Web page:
the postbellum economy

In 1860, personal income per worker was approximately ten percent higher in the South than in the Midwest. A mere ten years later, a southerner's income was only seventy percent of a midwesterner's. Finally, at the turn of the century, this figure had fallen to fifty percent. There are several reasons for this radical reversal of fortune in the South.

Conventional wisdom often attributes the South's poor economic performance in the postbellum period to the wartime destruction of its cities, infrastructure, and capital stock. However, this explanation is inadequate. Northern armies destroyed Charleston, Atlanta, and Richmond, and they also did extensive damage to Southern infrastructure and capital stock. Nonetheless, the southern transportation network had been restored to its prewar condition by 1870, and the damage to the capital stock and southern cities was repaired in an equally timely fashion. Indeed, economic historians Jeremy Atack and Peter Passell point out that Japan and Germany recovered very rapidly from much more extensive physical damage caused by fighting during World War II. The decline of the southern economy cannot be attributed only to the wartime destruction of cities, capital, and infrastructure.

Economic historians attribute the decline of the southern economy to many different factors, but three stand out: a reduction in the supply of labor in the southern economy, a decrease in demand for the South's staple crop, cotton, and a dramatic transfer of wealth from slave owners to African Americans. The reduction in the supply of labor in the postbellum southern economy may be attributed to the emancipation of the slaves. In the antebellum economy, slaves on large plantations worked in gangs, and the gang labor system was extraordinarily productive. However, it was not productive simply because of the number of workers (slaves) involved. Rather, the gang labor system was extremely productive because of the intense effort and long hours put in by slaves. With emancipation it became possible, at least to some extent, for an African-American worker to choose how long and how hard he or she worked. While plantation owners in the South tried to encourage African Americans to continue working under the gang labor system, land owners were unwilling to pay the wages that would be needed to entice workers to spend such long, hard days in the field. Ultimately, the supply of labor in the South decreased because emancipated slaves were unwilling to work as many hours as they had once been forced to work.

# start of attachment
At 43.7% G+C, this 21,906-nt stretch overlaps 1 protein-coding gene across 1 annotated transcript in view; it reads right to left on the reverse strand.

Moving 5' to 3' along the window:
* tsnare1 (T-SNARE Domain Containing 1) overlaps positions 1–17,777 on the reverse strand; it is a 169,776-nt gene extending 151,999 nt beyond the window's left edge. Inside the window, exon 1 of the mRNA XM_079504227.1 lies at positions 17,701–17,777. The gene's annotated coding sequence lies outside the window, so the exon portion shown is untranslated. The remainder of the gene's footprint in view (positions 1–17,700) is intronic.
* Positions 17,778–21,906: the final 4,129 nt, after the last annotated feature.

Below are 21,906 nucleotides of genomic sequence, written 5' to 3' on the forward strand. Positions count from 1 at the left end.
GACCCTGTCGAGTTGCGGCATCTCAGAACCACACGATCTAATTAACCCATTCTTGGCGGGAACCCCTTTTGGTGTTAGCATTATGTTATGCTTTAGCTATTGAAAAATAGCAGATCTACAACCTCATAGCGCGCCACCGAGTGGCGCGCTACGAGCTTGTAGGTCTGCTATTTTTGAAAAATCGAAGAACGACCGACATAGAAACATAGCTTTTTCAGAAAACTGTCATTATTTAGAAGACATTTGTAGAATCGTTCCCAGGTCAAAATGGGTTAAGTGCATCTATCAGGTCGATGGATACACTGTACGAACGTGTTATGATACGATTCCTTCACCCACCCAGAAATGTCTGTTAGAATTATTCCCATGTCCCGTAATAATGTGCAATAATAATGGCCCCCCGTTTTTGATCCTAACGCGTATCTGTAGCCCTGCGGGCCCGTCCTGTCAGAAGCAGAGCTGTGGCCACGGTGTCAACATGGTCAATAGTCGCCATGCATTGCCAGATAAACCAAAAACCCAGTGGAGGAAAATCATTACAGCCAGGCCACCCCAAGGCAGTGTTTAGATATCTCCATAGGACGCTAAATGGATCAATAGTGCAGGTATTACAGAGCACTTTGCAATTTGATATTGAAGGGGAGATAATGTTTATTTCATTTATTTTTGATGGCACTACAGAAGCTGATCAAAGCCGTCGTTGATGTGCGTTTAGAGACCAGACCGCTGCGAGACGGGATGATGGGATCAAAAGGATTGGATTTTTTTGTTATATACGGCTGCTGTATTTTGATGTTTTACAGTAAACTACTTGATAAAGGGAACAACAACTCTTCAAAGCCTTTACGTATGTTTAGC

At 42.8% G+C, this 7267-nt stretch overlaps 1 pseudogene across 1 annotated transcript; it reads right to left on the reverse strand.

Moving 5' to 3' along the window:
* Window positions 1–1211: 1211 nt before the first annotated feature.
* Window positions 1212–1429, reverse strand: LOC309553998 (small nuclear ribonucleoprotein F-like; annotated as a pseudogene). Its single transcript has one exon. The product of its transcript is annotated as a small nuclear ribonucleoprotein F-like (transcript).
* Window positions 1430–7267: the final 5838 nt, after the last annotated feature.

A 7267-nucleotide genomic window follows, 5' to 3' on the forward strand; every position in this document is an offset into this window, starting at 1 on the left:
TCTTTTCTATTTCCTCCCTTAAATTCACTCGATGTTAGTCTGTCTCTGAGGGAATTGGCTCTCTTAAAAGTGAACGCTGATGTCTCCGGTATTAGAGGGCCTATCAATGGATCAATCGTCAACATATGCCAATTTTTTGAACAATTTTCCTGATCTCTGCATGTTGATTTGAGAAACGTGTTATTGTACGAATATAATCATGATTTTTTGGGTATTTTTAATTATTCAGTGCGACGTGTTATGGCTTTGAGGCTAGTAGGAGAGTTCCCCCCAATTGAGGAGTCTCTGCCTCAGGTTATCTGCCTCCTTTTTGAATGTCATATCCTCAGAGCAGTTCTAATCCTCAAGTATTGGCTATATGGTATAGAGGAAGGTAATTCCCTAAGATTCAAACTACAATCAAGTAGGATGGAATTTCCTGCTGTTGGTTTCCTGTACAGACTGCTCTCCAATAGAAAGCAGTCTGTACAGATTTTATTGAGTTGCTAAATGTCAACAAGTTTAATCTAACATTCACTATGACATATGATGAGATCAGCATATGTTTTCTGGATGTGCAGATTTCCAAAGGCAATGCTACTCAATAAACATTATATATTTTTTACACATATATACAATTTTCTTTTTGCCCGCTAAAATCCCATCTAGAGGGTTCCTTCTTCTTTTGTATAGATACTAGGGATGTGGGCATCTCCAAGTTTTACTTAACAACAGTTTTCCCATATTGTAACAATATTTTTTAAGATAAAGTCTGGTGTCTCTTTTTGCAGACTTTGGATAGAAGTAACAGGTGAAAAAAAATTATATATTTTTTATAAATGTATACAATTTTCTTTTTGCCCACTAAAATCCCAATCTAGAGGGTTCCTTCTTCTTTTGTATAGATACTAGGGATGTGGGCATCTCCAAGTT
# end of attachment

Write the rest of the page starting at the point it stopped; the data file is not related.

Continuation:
A reduction in the demand for southern cotton was the second major factor leading to a decline in southern economic output in the postwar era. Before the Civil War, England had been the leading importer of southern cotton. During the Civil War, England was forced to find alternative sources of cotton, so imports from India, Brazil, and Egypt increased dramatically. The South regained its antebellum market share by the late 1870s; however, by that time the price of cotton was declining. As a result, southern incomes did not return to their antebellum level.

Finally, there was a dramatic transfer of wealth from slave owners to former slaves. Before the passage of the Thirteenth Amendment slaves were "capital" assets possessed by their owners. Granting slaves their freedom immediately reduced a slave owner's personal wealth by the value of his or her slave holdings. This was not a net loss to the southern economy, for the slave owners' wealth, namely the ability of the slaves to perform hard work, was transferred back to its rightful owners—the freed slaves themselves. This did, however, have the effect of reducing the "capital stock" in the southern economy. Former slave owners who might have wished to sell one or more of their slaves in order to invest in other types of capital (machinery, land, or buildings) no longer possessed an asset to sell. Therefore, the South, already lagging behind the North in capital accumulation, continued on its path to being a region rich in labor but poor in capital.

As the southern economy struggled with institutional changes caused by emancipation and economic changes dictated by the market for cotton, the northern economy flourished. The production of the agricultural sector increased rapidly, and so did the output generated by the manufacturing sector. Indeed, by 1880 the value of northern manufacturing output exceeded the value of northern agricultural output.

The increase in agricultural and manufacturing output may be traced to the spatial expansion of several sectors. The Homestead Act of 1862 led to an expansion in the number of improved acres of farm ground, and an increase in the demand for manufactured products led to the development of regional manufacturing centers. Furthermore, between 1860 and 1890, U.S. manufacturing firms took advantage of an ever-improving transportation network that allowed goods to be sold in any corner of the nation. In fact, by 1894, the United States had become the world's largest producer of manufactured goods.


The divergent paths taken by the northern and southern economies in the nineteenth century cannot be attributed to the Civil War. While the Civil War increased the pace at which these two economies grew apart, it is critical to recognize that the economic rift between the North and the South had its origins in the antebellum period. Quite simply, southerners tied their economic fortunes to the production of a single crop—cotton. As a result, the South was ill suited to adapt to a world economy that was rapidly changing in the postbellum period. While southerners chose their economic path in the antebellum period, economic development in the postbellum South period could have been much more substantial than it turned out to be. Between 1865 and 1900 (in fact well into the twentieth century), the South struggled with the institutional changes brought about by emancipation. Ultimately, African Americans were treated as second-class citizens. As a result, the South failed to make full use of a precious resource (the talents and energies of freed slaves) and suffered through decades of economic stagnation.


Atack, Jeremy, and Passell, Peter. A New Economic View of American History: From Colonial Times to 1940. New York: Norton, 1994.

Fogel, Robert, and Engerman, Stanley. Time on the Cross: The Economics of American Negro Slavery. New York: Norton, 1989.

Goldin, Claudia, and Lewis, Frank. "The Economic Cost of the American Civil War: Estimates and Implications." The Journal of Economic History 35 no. 2 (1975): 299–326.

Walton, Gary, and Rockoff, Hugh. History of the American Economy, 9th edition. Fort Worth, TX: Harcourt College Publishers, 2001.

Fred H. Smith

See also:Farming, Financing the War; Labor and Labor Movements.

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Economic Change and Industrialization